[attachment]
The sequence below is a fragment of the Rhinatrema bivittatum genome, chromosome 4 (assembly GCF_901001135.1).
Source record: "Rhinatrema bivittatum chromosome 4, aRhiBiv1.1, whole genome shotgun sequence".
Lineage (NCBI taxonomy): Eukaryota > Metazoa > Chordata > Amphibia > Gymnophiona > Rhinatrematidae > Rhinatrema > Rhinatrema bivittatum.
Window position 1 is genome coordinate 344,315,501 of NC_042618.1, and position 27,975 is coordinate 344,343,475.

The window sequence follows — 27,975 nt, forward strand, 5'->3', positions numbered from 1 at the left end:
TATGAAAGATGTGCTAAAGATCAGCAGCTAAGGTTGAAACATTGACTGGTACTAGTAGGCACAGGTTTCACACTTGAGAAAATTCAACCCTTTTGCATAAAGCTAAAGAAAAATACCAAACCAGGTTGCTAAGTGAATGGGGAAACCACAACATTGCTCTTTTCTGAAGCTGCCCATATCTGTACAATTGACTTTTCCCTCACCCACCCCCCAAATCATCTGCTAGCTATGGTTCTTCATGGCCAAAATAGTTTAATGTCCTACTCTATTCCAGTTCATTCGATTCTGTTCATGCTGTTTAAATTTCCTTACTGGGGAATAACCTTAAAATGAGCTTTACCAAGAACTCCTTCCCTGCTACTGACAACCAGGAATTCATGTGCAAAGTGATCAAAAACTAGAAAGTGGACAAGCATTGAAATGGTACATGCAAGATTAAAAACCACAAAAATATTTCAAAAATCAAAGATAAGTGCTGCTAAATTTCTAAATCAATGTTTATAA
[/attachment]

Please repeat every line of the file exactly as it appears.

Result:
The sequence below is a fragment of the Rhinatrema bivittatum genome, chromosome 4 (assembly GCF_901001135.1).
Source record: "Rhinatrema bivittatum chromosome 4, aRhiBiv1.1, whole genome shotgun sequence".
Lineage (NCBI taxonomy): Eukaryota > Metazoa > Chordata > Amphibia > Gymnophiona > Rhinatrematidae > Rhinatrema > Rhinatrema bivittatum.
Window position 1 is genome coordinate 344,315,501 of NC_042618.1, and position 27,975 is coordinate 344,343,475.

The window sequence follows — 27,975 nt, forward strand, 5'->3', positions numbered from 1 at the left end:
TATGAAAGATGTGCTAAAGATCAGCAGCTAAGGTTGAAACATTGACTGGTACTAGTAGGCACAGGTTTCACACTTGAGAAAATTCAACCCTTTTGCATAAAGCTAAAGAAAAATACCAAACCAGGTTGCTAAGTGAATGGGGAAACCACAACATTGCTCTTTTCTGAAGCTGCCCATATCTGTACAATTGACTTTTCCCTCACCCACCCCCCAAATCATCTGCTAGCTATGGTTCTTCATGGCCAAAATAGTTTAATGTCCTACTCTATTCCAGTTCATTCGATTCTGTTCATGCTGTTTAAATTTCCTTACTGGGGAATAACCTTAAAATGAGCTTTACCAAGAACTCCTTCCCTGCTACTGACAACCAGGAATTCATGTGCAAAGTGATCAAAAACTAGAAAGTGGACAAGCATTGAAATGGTACATGCAAGATTAAAAACCACAAAAATATTTCAAAAATCAAAGATAAGTGCTGCTAAATTTCTAAATCAATGTTTATAA